6 June 2013
The site is the product of a plan hatched last year by House Armed Services Committee Republicans, who believe the system is needed to guard against potential missile launches from Iran and North Korea.
Skeptical Senate Armed Services Committee Democratic leaders shot down the missile plan last year, but after North Korean saber rattling early this year, the proposal picked up renewed steam on Capitol Hill. Even some prominent Democrats, such as the No. 3 Senate Democrat, Chuck Schumer of New York, have recently discussed the proposal as if it is headed toward becoming reality.
One day after the House Appropriations Defense subcommittee unveiled a 2014 Pentagon spending bill that would allocate just more than $70 million to begin erecting the shield, the HASC voted 33-27 during its mark up of its version of the 2014 National Defense Authorization Act (NDAA) — following a rousing partisan debate — to green-light the proposed project.
If eventually built, the project could provide a boost to US missile interceptor makers, radar manufacturers and their suppliers, while also giving an economic boost to the states in which it would be erected.
“The Missile Defense Agency shall construct and make operational in fiscal year 2018 an additional homeland missile defense site capable of protecting the homeland, designed to complement existing sites in Alaska and California, to deal more effectively with the long-range ballistic missile threat from the Middle East,” states the amendment, offered by GOP Rep. Mike Turner of Ohio.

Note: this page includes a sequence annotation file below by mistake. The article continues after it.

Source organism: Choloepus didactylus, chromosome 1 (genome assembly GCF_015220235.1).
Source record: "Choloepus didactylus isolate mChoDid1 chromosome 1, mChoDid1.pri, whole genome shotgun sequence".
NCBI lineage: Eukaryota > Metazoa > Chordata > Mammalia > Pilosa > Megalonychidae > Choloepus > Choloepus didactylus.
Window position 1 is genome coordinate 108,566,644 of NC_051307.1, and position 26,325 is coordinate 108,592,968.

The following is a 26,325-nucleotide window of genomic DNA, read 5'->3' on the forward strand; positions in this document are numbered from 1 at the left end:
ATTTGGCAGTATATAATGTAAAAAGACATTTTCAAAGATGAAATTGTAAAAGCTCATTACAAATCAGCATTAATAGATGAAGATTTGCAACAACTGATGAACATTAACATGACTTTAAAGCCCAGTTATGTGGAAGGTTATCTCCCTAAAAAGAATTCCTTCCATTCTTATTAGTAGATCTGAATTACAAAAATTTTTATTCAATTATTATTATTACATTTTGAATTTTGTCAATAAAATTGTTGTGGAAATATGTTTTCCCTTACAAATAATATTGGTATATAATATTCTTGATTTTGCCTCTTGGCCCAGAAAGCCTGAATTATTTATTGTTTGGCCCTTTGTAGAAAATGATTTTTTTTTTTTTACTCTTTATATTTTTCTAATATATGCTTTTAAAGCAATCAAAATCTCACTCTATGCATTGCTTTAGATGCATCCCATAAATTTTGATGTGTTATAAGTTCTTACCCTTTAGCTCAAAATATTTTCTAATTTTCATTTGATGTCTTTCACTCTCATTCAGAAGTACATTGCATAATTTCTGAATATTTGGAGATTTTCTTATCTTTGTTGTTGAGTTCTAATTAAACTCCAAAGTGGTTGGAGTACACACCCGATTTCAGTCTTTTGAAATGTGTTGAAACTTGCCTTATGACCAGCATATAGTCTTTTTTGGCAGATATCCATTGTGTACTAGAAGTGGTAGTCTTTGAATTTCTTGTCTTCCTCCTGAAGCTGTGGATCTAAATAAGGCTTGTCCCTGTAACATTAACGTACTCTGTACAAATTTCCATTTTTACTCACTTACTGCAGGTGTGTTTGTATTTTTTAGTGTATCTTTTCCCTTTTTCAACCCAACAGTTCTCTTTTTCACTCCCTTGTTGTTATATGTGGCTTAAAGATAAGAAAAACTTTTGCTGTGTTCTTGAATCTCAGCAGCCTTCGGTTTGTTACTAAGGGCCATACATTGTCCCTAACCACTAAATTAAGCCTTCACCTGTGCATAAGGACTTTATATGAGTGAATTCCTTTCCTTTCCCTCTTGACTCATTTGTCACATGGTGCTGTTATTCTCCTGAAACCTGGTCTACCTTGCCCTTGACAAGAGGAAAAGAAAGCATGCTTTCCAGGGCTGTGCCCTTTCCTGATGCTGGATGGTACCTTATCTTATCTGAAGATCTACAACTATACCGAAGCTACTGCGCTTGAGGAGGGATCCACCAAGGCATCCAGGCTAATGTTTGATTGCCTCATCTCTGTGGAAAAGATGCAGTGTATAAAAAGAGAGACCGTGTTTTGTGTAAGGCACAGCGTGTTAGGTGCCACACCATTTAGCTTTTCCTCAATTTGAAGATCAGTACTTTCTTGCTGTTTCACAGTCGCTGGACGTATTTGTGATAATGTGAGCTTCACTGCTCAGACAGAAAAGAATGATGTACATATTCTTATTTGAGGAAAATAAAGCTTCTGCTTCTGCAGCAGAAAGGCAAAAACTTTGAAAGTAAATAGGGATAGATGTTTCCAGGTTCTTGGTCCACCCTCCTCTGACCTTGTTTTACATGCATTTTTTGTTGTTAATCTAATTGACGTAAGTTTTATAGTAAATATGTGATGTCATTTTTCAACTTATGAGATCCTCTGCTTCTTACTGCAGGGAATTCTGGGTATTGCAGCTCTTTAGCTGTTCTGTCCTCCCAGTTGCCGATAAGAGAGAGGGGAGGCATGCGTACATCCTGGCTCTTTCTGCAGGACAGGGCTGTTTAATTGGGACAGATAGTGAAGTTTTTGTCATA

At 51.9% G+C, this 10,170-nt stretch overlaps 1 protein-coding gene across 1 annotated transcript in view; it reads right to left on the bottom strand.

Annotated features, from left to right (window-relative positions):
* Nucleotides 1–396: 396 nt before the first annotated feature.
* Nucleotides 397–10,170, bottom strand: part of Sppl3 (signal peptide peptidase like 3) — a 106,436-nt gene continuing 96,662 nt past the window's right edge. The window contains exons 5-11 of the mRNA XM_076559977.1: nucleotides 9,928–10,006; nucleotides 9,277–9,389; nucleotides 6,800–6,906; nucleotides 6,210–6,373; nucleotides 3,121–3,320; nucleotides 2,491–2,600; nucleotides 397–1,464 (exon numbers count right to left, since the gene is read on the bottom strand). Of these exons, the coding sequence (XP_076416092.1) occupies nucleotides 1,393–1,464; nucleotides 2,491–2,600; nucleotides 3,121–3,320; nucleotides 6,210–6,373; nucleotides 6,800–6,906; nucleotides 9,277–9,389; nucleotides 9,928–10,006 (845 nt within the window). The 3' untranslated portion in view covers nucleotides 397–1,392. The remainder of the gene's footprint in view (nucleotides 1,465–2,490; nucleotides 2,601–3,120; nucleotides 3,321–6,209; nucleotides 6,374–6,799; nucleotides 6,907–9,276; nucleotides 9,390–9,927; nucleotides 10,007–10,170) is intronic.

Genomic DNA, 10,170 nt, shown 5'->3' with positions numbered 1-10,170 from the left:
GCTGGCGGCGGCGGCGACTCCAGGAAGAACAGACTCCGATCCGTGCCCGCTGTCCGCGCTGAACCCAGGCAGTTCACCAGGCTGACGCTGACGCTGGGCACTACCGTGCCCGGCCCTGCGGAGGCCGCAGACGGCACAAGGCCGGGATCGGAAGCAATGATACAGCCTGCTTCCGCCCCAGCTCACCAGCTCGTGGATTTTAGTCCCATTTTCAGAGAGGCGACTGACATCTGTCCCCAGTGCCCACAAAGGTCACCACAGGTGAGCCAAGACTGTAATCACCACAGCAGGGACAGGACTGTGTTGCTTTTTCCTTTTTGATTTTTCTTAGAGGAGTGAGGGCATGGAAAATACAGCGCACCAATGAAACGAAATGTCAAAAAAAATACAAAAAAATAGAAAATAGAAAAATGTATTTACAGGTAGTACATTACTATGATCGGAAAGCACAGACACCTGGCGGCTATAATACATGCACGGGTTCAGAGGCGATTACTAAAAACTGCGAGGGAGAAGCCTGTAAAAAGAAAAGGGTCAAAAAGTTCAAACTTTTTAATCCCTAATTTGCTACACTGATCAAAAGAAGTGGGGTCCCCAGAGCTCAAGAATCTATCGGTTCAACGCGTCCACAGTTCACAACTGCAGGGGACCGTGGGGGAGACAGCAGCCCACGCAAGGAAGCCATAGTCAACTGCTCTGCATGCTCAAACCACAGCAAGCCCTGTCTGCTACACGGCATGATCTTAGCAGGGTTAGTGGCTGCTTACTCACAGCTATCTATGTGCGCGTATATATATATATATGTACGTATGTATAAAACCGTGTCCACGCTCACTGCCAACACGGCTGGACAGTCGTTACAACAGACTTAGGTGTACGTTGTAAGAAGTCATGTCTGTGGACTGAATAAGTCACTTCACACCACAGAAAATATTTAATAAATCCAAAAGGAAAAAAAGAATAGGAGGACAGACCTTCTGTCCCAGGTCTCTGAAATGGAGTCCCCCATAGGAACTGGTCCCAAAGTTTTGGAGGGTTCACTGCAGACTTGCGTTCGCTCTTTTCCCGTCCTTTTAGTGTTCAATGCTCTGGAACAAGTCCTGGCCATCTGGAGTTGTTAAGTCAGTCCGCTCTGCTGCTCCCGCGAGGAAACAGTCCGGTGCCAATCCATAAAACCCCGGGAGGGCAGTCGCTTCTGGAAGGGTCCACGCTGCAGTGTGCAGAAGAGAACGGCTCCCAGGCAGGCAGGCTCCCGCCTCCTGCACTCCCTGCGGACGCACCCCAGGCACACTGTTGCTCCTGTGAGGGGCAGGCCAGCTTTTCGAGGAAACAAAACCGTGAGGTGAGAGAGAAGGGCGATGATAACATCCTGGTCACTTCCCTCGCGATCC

The amendment does not approve a specific funding level for the project, but it does order the Missile Defense Agency to deliver Congress a report that includes “a description of the current estimate of the funding to be required for construction and deployment of the missile defense site, including for advance procurement, engineering and design, materials and construction, interceptor missiles, and sensors.”
House and Senate Republicans say the new site is needed to protect population centers in the eastern United States as Iran and North Korea continue long-range missile work. Some GOP members also say allegedly increasingly sophisticated Chinese naval vessels equipped with ballistic missiles could launch against the East Coast.
But Democrats, especially influential ones such as Senate Armed Services Committee Chairman Sen. Carl Levin of Michigan, counter that the Pentagon has no requirement for such a site.
Levin and other Democrats also say the lack of a DoD requirement, when coupled with the billions it would take to erect the site, stock it with interceptor missiles, and operate and maintain it, make it a highly questionable federal expenditure in an era of deficit-reduction.
The East Coast amendment was approved along with a slew of other GOP-crafted measures on a range of missile and other projects that experts say could bring a White House veto threat.
“Administration will surely recommend veto of NDAA if it
includes GOP strat forces amendments currently being added to
bill,” Kingston Reif of the Center for Arms Control and
Non-Proliferation tweeted Wednesday evening.